3. Diet: We all have the best intentions until our ALREADY STARVED stomachs get tempted by the aroma of pizza or warm chocolate chip cookies.
    4. Write to far away relatives: Tomorrow I’ll write to my aunt, but when tomorrow comes, well my dear, Scarlett said it best, “Tomorrow is another day!”
    5. Be a better spouse/child/friend: If we couldn’t do it on Thanksgiving or on Christmas Day, what makes you think that we can miraculously do it by procrastinating waiting until January 1.
    6. Stop procrastinating: Some people do procrastinate because they just don’t want to do something, but most of the time, people just don’t have enough hours in the day to accomplish everything on the TO DO list. Give all of us another few more hours in the day AND the energy to do it, and I guarantee you we’ll all procrastinate a whole lot less. Until then, that resolution is guaranteed to be broken quickly.
    7. Get more sleep: If you live in the city, be sure to pass a law forbidding garbage trucks to stagnate under your window and beep when they back out with a 13-point turn. While you’re at it, pass a law to forbid all traffic, all honking, all loud neighbors, all barking dogs until after you have woken up on your own and are well-rested. If you live in the country, make sure the rooster is blind and your neighbor has agreed to milk the cows and do all your morning chores. And above all, regardless of where you live, be absolutely sure that you do not have any children under the age of 50.
    8. Keep a clean home: Unless you want to get rid of the dirt-tracking, slobbering dog, get rid of the germ-carrying, toy-scattering kids, maybe even the food-eating, clothe-wearing spouse, that’s going to be a tough one. Even at the Carlsbad caves in New Mexico, they have to spend thousands of volunteer hours dusting and picking dirt and lint out of the stalagmites each year and nobody even lives there. You do LIVE in your house, don’t you?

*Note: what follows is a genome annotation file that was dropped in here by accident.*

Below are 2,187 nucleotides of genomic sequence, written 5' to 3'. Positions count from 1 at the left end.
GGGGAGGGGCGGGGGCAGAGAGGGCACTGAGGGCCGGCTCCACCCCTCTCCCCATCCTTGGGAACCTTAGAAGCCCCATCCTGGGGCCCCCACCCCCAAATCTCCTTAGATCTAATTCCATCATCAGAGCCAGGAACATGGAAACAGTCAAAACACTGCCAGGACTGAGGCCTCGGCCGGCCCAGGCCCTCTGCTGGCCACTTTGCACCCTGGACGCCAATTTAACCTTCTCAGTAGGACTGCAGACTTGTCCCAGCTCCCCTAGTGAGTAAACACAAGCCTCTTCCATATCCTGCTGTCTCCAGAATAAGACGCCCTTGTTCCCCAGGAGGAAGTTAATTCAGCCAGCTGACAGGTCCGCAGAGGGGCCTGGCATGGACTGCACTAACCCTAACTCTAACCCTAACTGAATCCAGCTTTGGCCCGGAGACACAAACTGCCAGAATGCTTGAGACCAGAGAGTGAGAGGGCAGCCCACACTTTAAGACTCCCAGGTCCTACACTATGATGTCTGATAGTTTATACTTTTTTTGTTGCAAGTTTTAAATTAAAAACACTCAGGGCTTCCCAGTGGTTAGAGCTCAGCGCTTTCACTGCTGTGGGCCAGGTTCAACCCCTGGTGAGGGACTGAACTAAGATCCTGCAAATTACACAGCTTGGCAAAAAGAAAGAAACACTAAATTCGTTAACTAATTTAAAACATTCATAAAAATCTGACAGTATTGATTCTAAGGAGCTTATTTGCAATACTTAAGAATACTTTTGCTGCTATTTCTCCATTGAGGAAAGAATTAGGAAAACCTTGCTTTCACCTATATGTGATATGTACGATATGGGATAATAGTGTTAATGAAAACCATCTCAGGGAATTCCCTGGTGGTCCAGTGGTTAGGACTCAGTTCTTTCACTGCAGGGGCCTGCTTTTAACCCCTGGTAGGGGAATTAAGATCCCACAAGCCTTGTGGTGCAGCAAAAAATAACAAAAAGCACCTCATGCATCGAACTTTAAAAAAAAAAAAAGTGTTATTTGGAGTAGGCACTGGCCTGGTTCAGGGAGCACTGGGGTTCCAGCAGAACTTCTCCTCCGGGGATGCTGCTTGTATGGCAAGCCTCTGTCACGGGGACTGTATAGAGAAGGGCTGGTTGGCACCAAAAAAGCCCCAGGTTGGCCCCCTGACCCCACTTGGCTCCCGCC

9. Quite smoking/drinking/and God-forbid taking drugs: These are all substances which affect your brain receptors. You not only have to get rid of a nasty habit, but you have to get your brain and your physiology to stop reacting. With very hard work and lots of will-power you might be able to quit, but your body will always be addicted. It would be much easier to resolve to never use and abuse these substances in the first place.
    10. Reduce stress overall: LOL! LOL! When I hear people say that it reduces MY stress because it makes me laugh so much. Of course this is probably the easiest resolution to achieve. All you have to do is die and go to Heaven. That’s all. Now, be careful! Make sure you DO NOT, I repeat DO NOT, commit suicide under any circumstance, because then you’ll die and go to hell!
    11. Reduce stress at work: If you work with people, it’s impossible. Unless maybe if you work with French people, because I seem to recall Napoleon saying “Impossible is not French.” You can’t work with machines or robots because they are designed and programed by people. Now maybe if you want to follow in Jane Goodall’s footsteps and go to the jungle to live with animals. They say animals reduce stress — as long as they’re not trying to eat you!
    12. Get out of debt: First thing is to sell your house because a mortgage is a 30-year debt. Sell your car too since you don’t want car payments. Cut up your credit cards which will of course wreck your credit score, but that’s OK since you don’t want any debt.